Today we introduce you to the discussion series ‘The Hormone Puzzle’ — an explanation of what hormones are, how they play into breast cancer, and how to balance them in order to prevent illness. Together, these puzzle pieces make up the Endocrine System (‘endo’, in Greek means ‘inside’ or ‘within’). There are nine major endocrine glands in the body — you can read about them in the Hormone Puzzle Chart.
What is a hormone? A hormone (from the Greek word ‘impetus’), is like a chemical messenger in the body that is released from a cell or a gland which goes on to communicate with and affect different parts of the body. Hormones work together much like players in a symphony – they are dependent upon one another and must constantly stand back or step up in order to keep the body in tune. If there is an imbalance somewhere, there could be silence, or the entire body could make quite a din trying to get your attention that something is out of key.
These key players help to maintain a constant environment (homeostasis) in the body, despite what is occurring on the outside. Hormonal secretions are tied to many things – the solar and lunar cycles (i.e. melatonin is released at night, and hormone-like vitamin D3 is made during the day), and through the manufacture of growth hormone in the pituitary gland during childhood.
Hormones usually have a strong affinity for one particular hormone and bind to specialized ‘receptor sites’ in or within the cells of their target tissues. The hormone then creates changes in the cell nucleus which then go on to create a specific protein, which may then act as an enzyme with a specific action. That action causes a shift in the body’s metabolism.
Our emotions, stress and thoughts play into this. The entire Endocrine System is greatly influenced by what we think and feel, by what we eat, and what we are exposed to in the environment. Nowadays, people are sitting at computer terminals versus breathing in fresh oxygen working outdoors on farms. More and more, chemicals are finding their way into the air, soil, water and food chain. While we have modern progress today, and are able to blog about it, electromagnetic fields, plastics, and all-nighter writing deadline vie with other contaminants to disrupt our hormones. Why are we doing this to ourselves? What kind of progress is this?
The first major hormone we will discuss in our series is Estrogen.
Your body makes 3 main types of estrogen: estrone (E1), estradiol (E2) and estriol (E3). Estradiol and estrone are considered ‘the strong’ estrogens. Over 50% of the body’s estrogen is in the form of estrone, which is made in the ovaries and fat cells, and is then stored as estrone sulphate (something that breast cancer cells tend to accumulate). Estradiol is the strongest form of estrogen and is produced in the ovaries and is 12 times more active than estrone.
Estriol is the weakest type of estrogen. It is produced in the placenta during pregnancy and is short-acting. It helps to break down estrone in the liver. Estriol may also protect the breasts from the tumour-producing effects of estradiol and estrone. One study shows that cancer remission increases in patients when their estriol levels increase. Women who excrete more estriol in their urine, have a lower risk of breast cancer.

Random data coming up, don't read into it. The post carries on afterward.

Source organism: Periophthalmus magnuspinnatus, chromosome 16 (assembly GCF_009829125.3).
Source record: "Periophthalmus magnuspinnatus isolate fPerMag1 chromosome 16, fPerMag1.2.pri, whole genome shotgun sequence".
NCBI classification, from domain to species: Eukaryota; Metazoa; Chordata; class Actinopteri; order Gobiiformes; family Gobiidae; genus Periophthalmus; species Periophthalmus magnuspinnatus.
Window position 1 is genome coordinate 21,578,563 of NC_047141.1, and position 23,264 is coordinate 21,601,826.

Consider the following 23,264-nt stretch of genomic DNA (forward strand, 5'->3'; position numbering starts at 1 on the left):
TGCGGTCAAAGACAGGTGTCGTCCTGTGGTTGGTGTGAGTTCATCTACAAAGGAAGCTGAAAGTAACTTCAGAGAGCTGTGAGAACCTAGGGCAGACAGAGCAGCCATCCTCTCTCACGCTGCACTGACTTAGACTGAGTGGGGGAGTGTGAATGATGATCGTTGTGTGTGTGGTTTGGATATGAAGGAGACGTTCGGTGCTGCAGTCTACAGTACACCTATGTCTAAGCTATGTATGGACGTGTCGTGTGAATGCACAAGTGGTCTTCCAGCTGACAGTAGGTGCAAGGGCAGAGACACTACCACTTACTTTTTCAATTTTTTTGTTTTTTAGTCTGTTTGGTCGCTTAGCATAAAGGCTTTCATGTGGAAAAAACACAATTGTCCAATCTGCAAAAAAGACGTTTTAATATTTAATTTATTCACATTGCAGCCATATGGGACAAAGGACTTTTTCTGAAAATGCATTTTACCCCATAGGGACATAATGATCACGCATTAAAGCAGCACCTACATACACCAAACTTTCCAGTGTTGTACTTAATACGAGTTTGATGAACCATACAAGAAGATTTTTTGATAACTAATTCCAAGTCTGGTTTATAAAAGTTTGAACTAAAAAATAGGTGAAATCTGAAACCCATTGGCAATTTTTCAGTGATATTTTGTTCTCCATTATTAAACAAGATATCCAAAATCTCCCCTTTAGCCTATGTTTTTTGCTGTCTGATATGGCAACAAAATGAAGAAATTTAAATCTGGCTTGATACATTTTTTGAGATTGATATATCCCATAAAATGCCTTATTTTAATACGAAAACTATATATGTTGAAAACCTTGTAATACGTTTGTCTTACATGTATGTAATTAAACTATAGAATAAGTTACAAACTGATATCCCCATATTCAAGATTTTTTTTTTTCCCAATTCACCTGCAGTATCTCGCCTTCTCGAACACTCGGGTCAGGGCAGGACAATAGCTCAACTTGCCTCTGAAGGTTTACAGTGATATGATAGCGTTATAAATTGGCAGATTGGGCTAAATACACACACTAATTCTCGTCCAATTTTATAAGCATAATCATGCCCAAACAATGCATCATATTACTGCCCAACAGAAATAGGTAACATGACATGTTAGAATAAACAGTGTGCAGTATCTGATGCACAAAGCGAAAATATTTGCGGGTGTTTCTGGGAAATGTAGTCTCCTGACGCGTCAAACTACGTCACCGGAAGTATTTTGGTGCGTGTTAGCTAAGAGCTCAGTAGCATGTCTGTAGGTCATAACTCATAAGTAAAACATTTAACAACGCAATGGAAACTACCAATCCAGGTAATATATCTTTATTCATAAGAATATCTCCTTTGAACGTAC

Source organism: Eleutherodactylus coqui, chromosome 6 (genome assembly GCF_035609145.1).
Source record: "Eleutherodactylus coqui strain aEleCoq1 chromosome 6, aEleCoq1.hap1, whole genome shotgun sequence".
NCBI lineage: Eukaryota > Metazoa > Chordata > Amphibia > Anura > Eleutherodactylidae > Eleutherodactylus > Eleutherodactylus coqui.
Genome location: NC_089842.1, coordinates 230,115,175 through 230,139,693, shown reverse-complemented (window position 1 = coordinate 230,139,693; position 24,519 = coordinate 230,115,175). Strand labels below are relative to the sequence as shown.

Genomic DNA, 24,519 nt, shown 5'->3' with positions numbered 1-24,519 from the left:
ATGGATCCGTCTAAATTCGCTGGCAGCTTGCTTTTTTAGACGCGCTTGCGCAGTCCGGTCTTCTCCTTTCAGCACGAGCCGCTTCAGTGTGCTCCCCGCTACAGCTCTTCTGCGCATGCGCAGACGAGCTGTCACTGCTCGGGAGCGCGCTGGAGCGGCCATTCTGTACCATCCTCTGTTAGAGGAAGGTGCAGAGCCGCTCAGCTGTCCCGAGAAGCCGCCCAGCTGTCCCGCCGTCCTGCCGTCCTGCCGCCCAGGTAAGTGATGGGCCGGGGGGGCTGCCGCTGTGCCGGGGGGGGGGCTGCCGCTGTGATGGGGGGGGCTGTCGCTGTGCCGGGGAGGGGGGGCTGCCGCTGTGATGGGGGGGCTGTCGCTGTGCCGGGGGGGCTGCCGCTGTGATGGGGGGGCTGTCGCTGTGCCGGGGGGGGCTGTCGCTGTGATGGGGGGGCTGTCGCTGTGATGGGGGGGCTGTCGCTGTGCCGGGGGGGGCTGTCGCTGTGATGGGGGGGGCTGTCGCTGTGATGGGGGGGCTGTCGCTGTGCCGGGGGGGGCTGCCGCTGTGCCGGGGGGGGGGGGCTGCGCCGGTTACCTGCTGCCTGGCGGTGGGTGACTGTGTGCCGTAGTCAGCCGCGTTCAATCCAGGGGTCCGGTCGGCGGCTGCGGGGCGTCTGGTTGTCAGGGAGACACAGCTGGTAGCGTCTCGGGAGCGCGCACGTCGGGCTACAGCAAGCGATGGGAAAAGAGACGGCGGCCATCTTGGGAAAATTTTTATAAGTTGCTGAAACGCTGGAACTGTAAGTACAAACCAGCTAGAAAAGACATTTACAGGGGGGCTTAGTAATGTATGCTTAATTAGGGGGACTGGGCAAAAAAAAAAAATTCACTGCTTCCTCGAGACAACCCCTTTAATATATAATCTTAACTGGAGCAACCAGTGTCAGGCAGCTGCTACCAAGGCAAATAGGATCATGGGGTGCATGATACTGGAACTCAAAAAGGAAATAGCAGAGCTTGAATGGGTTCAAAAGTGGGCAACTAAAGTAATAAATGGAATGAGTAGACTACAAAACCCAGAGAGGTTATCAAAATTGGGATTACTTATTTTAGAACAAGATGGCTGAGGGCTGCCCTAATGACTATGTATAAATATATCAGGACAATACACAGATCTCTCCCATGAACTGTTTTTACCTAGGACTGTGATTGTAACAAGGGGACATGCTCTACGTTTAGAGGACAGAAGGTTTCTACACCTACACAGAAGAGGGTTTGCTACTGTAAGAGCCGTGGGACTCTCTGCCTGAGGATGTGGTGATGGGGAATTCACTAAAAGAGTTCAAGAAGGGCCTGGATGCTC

An imbalance of estrogen stimulates breast cancer cells to multiply. Maintaining and restoring balance to all the hormones in the estrogen class is therefore critical for optimal health. There are many factors that affect whether total estrogen is in balance:
Breast cancer can be caused by a carcinogen in the presence of too many strong estrogens (i.e. estradiol and estrone), and other growth-promoting hormones such as IGF-1, and growth hormone (given to cattle in the United States to stimulate growth before the animal is sent to market). Usually progesterone (a hormone produced in the ovaries), thyroid hormone, melatonin (produced in the pineal gland), and estriol (a weak estrogen produced in the placenta during pregnancy) will protect from estrogen dominance. The problem is that in many women, these hormones are deficient or blocked. So, the strong estrogens are able to dominate these glands.
Breakdown of Estrogen
Estrogen is metabolized (broken down) by enzymes in the liver. Eventually it is bound to another substance called glucaronic acid via the ‘glucaronidation’ process. This complex (estrogen bound to glucaronic acid) passes through the liver into the bile and then into the intestines and finally, leaves the body through the stool.
How can you help break down too much estrogen?
Ellagic acid, which is found in red raspberries (especially the Meeker, organic variety), can increase glucaronidation by seventy-five percent. Probiotics, vitamin B6, fibre, fish oil, and calcium-D-glucarate (you find this in apples and oranges), will also help the process. The pith of tangerines and oranges is especially good for this.
Other dietary and nutritional suggestions that help with the conversion of estrogen to the ‘good’ C2 metabolite form are, 1) a low-fat diet, 2) ground flax seeds, fibre, fish oil, vitamin B complex, D-limonene, magnesium, zinc, N-acetyl cysteine, rosemary, schizandra, milk thistle, curcumin (turmeric), soy and red clover.,
What interferes with conversion to ‘good’ estrogen?
Substances which interfere with conversion of estrogen to the ‘good’ C2 metabolite and promote conversion to the ‘bad’ C16 metabolite are environmental estrogens from plastic bags, dioxin, car exhaust, paint fumes, alcohol, caffeine, the pesticides in the coffee bean production, pharmaceutical drugs, sugar, a high-fat diet, fried or rancid fats, and inadequate protein.
In our next series we will discuss Progesterone. Stay tuned!
 Kaur, S.D, N.D., (2003). The Complete Natural Medicine Guide to Breast Cancer. Toronto, ON: Robert Rose, pp. 95-98.
 Kaur, Op. Cit, p. 69.